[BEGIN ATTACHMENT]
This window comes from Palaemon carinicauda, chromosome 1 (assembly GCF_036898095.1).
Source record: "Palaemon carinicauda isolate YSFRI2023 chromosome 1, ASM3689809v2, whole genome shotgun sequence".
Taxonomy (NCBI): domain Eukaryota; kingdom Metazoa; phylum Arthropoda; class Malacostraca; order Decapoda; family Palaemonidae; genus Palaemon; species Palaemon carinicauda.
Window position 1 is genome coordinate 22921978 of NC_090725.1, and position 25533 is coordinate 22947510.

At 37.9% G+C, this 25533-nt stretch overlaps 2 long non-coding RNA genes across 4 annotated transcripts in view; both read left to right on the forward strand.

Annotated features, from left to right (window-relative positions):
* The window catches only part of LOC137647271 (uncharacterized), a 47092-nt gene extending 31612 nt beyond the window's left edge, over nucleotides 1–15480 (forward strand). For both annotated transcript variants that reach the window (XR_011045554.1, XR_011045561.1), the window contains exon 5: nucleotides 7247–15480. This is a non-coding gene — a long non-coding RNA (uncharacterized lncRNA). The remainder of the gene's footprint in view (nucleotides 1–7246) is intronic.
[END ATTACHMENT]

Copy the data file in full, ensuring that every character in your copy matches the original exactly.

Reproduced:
This window comes from Palaemon carinicauda, chromosome 1 (assembly GCF_036898095.1).
Source record: "Palaemon carinicauda isolate YSFRI2023 chromosome 1, ASM3689809v2, whole genome shotgun sequence".
Taxonomy (NCBI): domain Eukaryota; kingdom Metazoa; phylum Arthropoda; class Malacostraca; order Decapoda; family Palaemonidae; genus Palaemon; species Palaemon carinicauda.
Window position 1 is genome coordinate 22921978 of NC_090725.1, and position 25533 is coordinate 22947510.

At 37.9% G+C, this 25533-nt stretch overlaps 2 long non-coding RNA genes across 4 annotated transcripts in view; both read left to right on the forward strand.

Annotated features, from left to right (window-relative positions):
* The window catches only part of LOC137647271 (uncharacterized), a 47092-nt gene extending 31612 nt beyond the window's left edge, over nucleotides 1–15480 (forward strand). For both annotated transcript variants that reach the window (XR_011045554.1, XR_011045561.1), the window contains exon 5: nucleotides 7247–15480. This is a non-coding gene — a long non-coding RNA (uncharacterized lncRNA). The remainder of the gene's footprint in view (nucleotides 1–7246) is intronic.